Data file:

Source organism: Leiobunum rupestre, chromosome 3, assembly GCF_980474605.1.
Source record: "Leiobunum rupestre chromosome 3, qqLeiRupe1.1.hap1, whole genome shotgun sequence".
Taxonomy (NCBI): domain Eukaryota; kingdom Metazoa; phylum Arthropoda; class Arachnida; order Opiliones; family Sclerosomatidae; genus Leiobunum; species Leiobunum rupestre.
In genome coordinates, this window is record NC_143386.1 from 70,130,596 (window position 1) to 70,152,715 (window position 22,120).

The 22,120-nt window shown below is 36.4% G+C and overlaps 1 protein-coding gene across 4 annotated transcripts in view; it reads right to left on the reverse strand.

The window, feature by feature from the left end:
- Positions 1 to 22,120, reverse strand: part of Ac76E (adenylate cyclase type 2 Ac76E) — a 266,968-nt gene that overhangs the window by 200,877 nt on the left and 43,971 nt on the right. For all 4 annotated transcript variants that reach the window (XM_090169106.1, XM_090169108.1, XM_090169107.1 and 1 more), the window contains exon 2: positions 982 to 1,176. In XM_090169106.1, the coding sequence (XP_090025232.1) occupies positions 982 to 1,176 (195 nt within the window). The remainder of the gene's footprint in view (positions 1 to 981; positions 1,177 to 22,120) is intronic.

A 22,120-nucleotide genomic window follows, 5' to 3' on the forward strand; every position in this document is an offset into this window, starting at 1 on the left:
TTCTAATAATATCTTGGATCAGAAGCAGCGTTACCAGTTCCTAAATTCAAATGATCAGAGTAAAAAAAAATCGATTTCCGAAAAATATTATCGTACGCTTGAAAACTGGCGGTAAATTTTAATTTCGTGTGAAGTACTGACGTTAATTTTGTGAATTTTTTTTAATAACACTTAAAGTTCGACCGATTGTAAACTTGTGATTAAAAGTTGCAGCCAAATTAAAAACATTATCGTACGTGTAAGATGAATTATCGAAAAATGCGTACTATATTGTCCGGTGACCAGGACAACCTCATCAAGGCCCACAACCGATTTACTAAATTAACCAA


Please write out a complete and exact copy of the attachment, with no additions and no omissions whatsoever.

Source organism: Leiobunum rupestre, chromosome 3, assembly GCF_980474605.1.
Source record: "Leiobunum rupestre chromosome 3, qqLeiRupe1.1.hap1, whole genome shotgun sequence".
Taxonomy (NCBI): domain Eukaryota; kingdom Metazoa; phylum Arthropoda; class Arachnida; order Opiliones; family Sclerosomatidae; genus Leiobunum; species Leiobunum rupestre.
In genome coordinates, this window is record NC_143386.1 from 70,130,596 (window position 1) to 70,152,715 (window position 22,120).

The 22,120-nt window shown below is 36.4% G+C and overlaps 1 protein-coding gene across 4 annotated transcripts in view; it reads right to left on the reverse strand.

The window, feature by feature from the left end:
- Positions 1 to 22,120, reverse strand: part of Ac76E (adenylate cyclase type 2 Ac76E) — a 266,968-nt gene that overhangs the window by 200,877 nt on the left and 43,971 nt on the right. For all 4 annotated transcript variants that reach the window (XM_090169106.1, XM_090169108.1, XM_090169107.1 and 1 more), the window contains exon 2: positions 982 to 1,176. In XM_090169106.1, the coding sequence (XP_090025232.1) occupies positions 982 to 1,176 (195 nt within the window). The remainder of the gene's footprint in view (positions 1 to 981; positions 1,177 to 22,120) is intronic.

A 22,120-nucleotide genomic window follows, 5' to 3' on the forward strand; every position in this document is an offset into this window, starting at 1 on the left:
TTCTAATAATATCTTGGATCAGAAGCAGCGTTACCAGTTCCTAAATTCAAATGATCAGAGTAAAAAAAAATCGATTTCCGAAAAATATTATCGTACGCTTGAAAACTGGCGGTAAATTTTAATTTCGTGTGAAGTACTGACGTTAATTTTGTGAATTTTTTTTAATAACACTTAAAGTTCGACCGATTGTAAACTTGTGATTAAAAGTTGCAGCCAAATTAAAAACATTATCGTACGTGTAAGATGAATTATCGAAAAATGCGTACTATATTGTCCGGTGACCAGGACAACCTCATCAAGGCCCACAACCGATTTACTAAATTAACCAA